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VIDEO: Gefitinib may ‘change the paradigm’ to treat lung cancer

CHICAGO — Lecia V. Sequist, MD, MPH, the Mary B. Saltonstall Endowed Chair in Oncology at Massachusetts General Hospital and assistant professor of medicine at Harvard Medical School, discusses the results of a phase 3 trial that demonstrated gefitinib prolonged DFS compared with standard-of-care chemotherapy in patients with EGFR–positive stage II or IIIa non–small cell lung cancer.

“I think this could really change our paradigm in thinking about how we treat early stage targeted therapy patients,” she told HemOnc Today. “Most of the developments that have come so far in this space have been for patients who already have stage IV disease, but this would be the first evidence showing that targeted therapy has a role in patients who have surgery.”

However, Sequist acknowledges that there are some concerns surrounding immunotherapies.

“When it comes to the excitement of immune therapy, those patients with gene-driven cancers ... don’t do as well with immune therapy,” she said. “I think the excitement about immune therapy is palpable, [and] deserved, but it doesn’t apply to all patients.”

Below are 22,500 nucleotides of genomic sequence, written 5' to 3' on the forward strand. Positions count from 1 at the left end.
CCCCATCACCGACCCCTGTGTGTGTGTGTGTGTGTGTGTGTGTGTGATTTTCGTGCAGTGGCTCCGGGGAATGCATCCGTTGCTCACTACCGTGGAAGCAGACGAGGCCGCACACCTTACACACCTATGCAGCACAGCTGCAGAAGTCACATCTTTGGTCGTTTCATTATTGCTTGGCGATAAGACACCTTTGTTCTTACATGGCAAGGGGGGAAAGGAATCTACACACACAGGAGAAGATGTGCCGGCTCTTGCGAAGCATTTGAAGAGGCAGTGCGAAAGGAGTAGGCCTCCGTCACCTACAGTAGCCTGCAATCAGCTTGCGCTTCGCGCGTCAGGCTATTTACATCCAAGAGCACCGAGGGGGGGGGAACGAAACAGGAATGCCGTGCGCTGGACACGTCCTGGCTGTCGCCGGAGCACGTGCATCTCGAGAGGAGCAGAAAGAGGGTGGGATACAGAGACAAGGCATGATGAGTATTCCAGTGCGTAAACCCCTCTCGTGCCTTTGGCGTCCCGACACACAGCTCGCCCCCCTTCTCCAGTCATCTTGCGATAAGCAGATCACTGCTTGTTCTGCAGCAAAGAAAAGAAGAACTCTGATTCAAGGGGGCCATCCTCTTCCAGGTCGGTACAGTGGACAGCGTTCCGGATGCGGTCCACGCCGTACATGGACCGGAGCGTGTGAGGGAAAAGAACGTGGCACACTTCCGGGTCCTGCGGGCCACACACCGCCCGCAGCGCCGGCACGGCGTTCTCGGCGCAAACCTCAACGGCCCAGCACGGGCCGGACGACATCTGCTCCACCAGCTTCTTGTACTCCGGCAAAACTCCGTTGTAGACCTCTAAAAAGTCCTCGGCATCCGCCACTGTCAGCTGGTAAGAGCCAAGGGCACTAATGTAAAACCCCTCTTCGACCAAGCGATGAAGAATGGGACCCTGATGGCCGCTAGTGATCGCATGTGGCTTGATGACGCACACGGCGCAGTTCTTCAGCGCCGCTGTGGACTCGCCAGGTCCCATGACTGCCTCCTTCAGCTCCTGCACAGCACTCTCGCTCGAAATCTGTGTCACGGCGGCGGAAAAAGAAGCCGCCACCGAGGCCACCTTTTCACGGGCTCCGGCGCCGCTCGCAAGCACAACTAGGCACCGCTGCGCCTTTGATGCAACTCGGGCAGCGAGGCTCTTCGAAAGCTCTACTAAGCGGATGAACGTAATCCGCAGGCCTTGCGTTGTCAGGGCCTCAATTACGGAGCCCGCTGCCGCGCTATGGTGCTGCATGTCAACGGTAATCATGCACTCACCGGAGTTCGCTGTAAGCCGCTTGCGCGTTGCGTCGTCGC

Reference:

Shaw AT, et al. Abstract LBA9008. Presented at: ASCO Annual Meeting; June 2-6, 2017; Chicago.

Wu Y-L, et al. Abstract 8500. Scheduled for presentation at: ASCO Annual Meeting; June 2-6, 2017; Chicago.

Disclosures: Sequist reports serving as a consultant for Ariad, AstraZeneca, Boehringer Ingelheim, Bristol-Myers Squibb, Genentech, Merrimack and Novartis.

CHICAGO — Lecia V. Sequist, MD, MPH, the Mary B. Saltonstall Endowed Chair in Oncology at Massachusetts General Hospital and assistant professor of medicine at Harvard Medical School, discusses the results of a phase 3 trial that demonstrated gefitinib prolonged DFS compared with standard-of-care chemotherapy in patients with EGFR–positive stage II or IIIa non–small cell lung cancer.

“I think this could really change our paradigm in thinking about how we treat early stage targeted therapy patients,” she told HemOnc Today. “Most of the developments that have come so far in this space have been for patients who already have stage IV disease, but this would be the first evidence showing that targeted therapy has a role in patients who have surgery.”

However, Sequist acknowledges that there are some concerns surrounding immunotherapies.

“When it comes to the excitement of immune therapy, those patients with gene-driven cancers ... don’t do as well with immune therapy,” she said. “I think the excitement about immune therapy is palpable, [and] deserved, but it doesn’t apply to all patients.”

Reference:

Shaw AT, et al. Abstract LBA9008. Presented at: ASCO Annual Meeting; June 2-6, 2017; Chicago.

Wu Y-L, et al. Abstract 8500. Scheduled for presentation at: ASCO Annual Meeting; June 2-6, 2017; Chicago.

Disclosures: Sequist reports serving as a consultant for Ariad, AstraZeneca, Boehringer Ingelheim, Bristol-Myers Squibb, Genentech, Merrimack and Novartis.

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